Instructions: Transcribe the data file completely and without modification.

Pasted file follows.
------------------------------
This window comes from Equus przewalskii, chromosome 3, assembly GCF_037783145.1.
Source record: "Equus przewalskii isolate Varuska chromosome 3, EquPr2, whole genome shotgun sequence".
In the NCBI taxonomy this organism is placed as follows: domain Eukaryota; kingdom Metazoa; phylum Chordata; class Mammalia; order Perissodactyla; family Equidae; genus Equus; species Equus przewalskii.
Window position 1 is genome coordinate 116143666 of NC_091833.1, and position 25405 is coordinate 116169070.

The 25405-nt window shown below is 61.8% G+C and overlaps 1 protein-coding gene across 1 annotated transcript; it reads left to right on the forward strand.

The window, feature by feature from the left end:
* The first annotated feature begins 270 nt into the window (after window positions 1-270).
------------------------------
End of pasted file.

This window comes from Equus przewalskii, chromosome 3, assembly GCF_037783145.1.
Source record: "Equus przewalskii isolate Varuska chromosome 3, EquPr2, whole genome shotgun sequence".
In the NCBI taxonomy this organism is placed as follows: domain Eukaryota; kingdom Metazoa; phylum Chordata; class Mammalia; order Perissodactyla; family Equidae; genus Equus; species Equus przewalskii.
Window position 1 is genome coordinate 116143666 of NC_091833.1, and position 25405 is coordinate 116169070.

The 25405-nt window shown below is 61.8% G+C and overlaps 1 protein-coding gene across 1 annotated transcript; it reads left to right on the forward strand.

The window, feature by feature from the left end:
* The first annotated feature begins 270 nt into the window (after window positions 1-270).